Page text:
Relationships: Toxic Relationships

By Barton Goldsmith
McClatchy-Tribune News Service

Being with a toxic person can be physically, as well as emotionally, depleting.

I have watched people deteriorate physically after being in an unhealthy relationship for too long.

Negative people can suck the life right out of you, which is why they are sometimes called “emotional vampires.”

There is more than one kind of toxic behavior: people can be passive-aggressive, where they never follow through on what they say they will do.

Other people can be overtly mean and even abusive. And, of course, covert behaviors abound when you are with someone who is always trying to keep you in your place, no matter what the cost.

These behaviors can take the form of emotional abuse, sarcasm, dishonesty, and name-calling. If the person with whom you are involved is behaving in a toxic manner toward you, you need to get help or get out.

It may be true that this person was nice in the beginning of your relationship. In toxic relationships, what often happens is that the negative behaviors come out over time, and it can take a while to see that this person you have loved is becoming someone whom you no longer want or need to be around.

You may have felt a growing distance, or you may never have noticed a problem until he or she did something egregious. It can be a feeling thing, where you just wake up one morning and look at this person lying next to you and wonder to yourself, why am I here with someone who is hurting me?

Allowing yourself to experience a barrage of meanness from someone who says they care about you is self-defeating.

You may tell yourself that he or she is “just upset” and will calm down. After a year or more of this kind of treatment, however, you need to see that things will only get worse if left alone.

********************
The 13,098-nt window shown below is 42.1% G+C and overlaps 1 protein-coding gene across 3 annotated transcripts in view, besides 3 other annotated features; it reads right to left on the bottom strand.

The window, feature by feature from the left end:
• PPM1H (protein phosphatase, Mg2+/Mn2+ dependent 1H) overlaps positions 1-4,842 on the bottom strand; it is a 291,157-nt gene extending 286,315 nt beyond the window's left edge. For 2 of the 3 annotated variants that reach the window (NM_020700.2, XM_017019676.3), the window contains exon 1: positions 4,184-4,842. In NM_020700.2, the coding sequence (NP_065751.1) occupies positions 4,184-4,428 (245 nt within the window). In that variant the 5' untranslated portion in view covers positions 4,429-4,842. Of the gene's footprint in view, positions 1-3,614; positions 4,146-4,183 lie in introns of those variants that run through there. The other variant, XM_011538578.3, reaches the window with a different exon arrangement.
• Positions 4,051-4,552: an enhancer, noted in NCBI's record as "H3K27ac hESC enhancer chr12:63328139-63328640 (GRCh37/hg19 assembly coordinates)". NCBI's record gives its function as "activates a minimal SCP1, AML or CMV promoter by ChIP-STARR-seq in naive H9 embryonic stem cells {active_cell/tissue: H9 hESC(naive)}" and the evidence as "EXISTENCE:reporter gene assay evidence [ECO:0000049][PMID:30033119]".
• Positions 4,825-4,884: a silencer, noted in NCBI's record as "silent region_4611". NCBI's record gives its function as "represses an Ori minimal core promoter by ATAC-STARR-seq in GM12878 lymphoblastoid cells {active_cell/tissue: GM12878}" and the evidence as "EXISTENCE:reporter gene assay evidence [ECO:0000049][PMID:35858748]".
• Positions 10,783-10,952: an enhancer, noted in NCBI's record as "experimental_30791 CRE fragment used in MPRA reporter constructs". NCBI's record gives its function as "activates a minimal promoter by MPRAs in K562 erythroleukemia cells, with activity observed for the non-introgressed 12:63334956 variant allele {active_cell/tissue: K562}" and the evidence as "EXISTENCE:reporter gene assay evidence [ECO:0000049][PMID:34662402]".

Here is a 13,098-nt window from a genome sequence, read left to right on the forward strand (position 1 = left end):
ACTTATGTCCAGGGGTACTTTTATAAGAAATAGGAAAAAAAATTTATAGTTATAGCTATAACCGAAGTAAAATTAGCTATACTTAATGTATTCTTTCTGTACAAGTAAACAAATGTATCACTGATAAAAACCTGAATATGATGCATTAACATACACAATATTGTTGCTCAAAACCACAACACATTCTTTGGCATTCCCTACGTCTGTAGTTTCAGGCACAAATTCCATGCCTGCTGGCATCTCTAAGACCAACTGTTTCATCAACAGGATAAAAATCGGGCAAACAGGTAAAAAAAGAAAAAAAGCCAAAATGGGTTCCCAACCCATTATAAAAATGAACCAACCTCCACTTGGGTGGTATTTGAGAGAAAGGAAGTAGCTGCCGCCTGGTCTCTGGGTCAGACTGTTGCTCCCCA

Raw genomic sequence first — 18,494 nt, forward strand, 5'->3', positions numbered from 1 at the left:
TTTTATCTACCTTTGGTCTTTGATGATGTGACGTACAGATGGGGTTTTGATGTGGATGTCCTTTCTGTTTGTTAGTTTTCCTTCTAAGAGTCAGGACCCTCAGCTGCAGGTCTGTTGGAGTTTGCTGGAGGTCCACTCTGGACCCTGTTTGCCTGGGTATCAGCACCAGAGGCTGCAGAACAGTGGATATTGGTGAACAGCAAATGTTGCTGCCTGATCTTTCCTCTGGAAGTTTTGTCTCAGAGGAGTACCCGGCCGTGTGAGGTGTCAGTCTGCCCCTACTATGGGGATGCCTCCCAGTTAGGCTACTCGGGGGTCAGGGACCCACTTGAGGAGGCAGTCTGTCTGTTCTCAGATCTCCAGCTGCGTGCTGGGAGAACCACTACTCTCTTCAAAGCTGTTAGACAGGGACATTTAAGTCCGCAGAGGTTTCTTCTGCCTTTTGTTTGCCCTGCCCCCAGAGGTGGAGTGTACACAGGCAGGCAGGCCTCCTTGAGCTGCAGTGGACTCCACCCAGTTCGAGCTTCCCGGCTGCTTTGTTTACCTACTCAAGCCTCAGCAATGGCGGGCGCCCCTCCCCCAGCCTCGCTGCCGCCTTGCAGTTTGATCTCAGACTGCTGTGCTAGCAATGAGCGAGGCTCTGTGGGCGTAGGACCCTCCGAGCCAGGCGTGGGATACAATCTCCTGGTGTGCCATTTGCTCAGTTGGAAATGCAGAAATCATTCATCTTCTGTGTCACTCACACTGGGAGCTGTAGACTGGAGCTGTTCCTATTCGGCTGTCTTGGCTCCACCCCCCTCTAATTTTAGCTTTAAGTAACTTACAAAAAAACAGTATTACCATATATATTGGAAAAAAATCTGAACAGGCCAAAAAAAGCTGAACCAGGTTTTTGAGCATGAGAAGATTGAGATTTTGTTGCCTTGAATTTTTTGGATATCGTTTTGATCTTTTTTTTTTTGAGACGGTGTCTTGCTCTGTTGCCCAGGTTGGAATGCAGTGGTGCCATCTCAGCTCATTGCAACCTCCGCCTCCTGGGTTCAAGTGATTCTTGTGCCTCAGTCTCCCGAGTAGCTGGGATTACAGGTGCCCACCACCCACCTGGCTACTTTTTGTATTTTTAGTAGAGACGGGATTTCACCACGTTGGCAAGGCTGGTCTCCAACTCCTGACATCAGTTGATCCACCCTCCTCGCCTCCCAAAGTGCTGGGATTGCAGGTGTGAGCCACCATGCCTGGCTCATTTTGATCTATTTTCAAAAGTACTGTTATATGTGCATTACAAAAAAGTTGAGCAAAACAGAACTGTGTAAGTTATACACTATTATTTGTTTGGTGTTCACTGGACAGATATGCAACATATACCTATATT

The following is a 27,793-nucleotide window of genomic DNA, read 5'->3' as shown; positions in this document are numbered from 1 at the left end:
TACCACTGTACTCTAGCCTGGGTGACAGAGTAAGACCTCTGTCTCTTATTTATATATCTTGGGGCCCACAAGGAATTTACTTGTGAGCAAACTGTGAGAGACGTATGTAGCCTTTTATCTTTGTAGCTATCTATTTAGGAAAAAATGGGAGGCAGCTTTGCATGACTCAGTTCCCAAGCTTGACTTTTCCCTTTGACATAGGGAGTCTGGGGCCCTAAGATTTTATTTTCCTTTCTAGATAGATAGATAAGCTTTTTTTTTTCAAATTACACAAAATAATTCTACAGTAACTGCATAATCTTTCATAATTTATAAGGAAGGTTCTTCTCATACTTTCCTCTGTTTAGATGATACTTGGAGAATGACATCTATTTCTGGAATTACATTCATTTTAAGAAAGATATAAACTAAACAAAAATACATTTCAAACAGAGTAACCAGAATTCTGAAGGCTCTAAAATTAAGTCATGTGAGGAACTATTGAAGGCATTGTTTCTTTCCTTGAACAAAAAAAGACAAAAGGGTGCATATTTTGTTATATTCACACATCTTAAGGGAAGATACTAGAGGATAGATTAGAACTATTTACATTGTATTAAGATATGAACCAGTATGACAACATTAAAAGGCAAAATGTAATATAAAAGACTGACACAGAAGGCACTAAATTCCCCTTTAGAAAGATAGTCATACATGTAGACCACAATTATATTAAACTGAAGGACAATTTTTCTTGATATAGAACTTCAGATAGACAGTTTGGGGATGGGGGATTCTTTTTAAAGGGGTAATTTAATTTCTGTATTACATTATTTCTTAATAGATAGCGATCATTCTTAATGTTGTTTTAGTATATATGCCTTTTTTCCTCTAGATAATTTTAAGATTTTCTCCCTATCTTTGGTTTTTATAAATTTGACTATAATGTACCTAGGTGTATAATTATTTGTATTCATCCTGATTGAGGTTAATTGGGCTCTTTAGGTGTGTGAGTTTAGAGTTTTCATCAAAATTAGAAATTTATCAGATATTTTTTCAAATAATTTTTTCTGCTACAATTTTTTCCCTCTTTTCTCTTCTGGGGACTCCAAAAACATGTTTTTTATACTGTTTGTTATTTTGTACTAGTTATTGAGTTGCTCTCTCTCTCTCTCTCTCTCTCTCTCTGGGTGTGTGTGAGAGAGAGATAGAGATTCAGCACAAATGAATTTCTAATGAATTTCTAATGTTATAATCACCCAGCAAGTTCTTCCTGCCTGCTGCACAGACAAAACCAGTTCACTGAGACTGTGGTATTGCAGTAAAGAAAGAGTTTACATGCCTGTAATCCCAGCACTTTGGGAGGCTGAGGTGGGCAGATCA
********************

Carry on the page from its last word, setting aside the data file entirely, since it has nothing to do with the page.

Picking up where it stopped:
I am a champion of relationships. I believe that a good relationship can change your life for the better. But if you are being taken down by the words and deeds of a romantic partner, it is time to reconsider what you’re doing in the relationship.

If you do not protect yourself, you can become ill, numb, and disconnected, which will make dealing with every aspect of life more difficult.

Taking a positive stance and creating strong boundaries, where you do not accept toxic behaviors in your life, is an empowering place to start.

It’s important to tell your partner what you are experiencing and how you are feeling. If he or she does not want to heal this broken part of your relationship, you have your answer.

If your partner is willing to do the work necessary to get you back on a healthy track, then you should start immediately.

You can watch some videos, “Dr. Phil” reruns, or even read a book together. Just remember that communication is the most important thing, and you need to get talking, so the healing can begin.

This can be resolved; start slow and get professional help if necessary.
Dr. Barton Goldsmith, a psychotherapist in Westlake Village, Calif., is the author of “The Happy Couple, How to Make Happiness a Habit One Little Loving Thing at a Time.”

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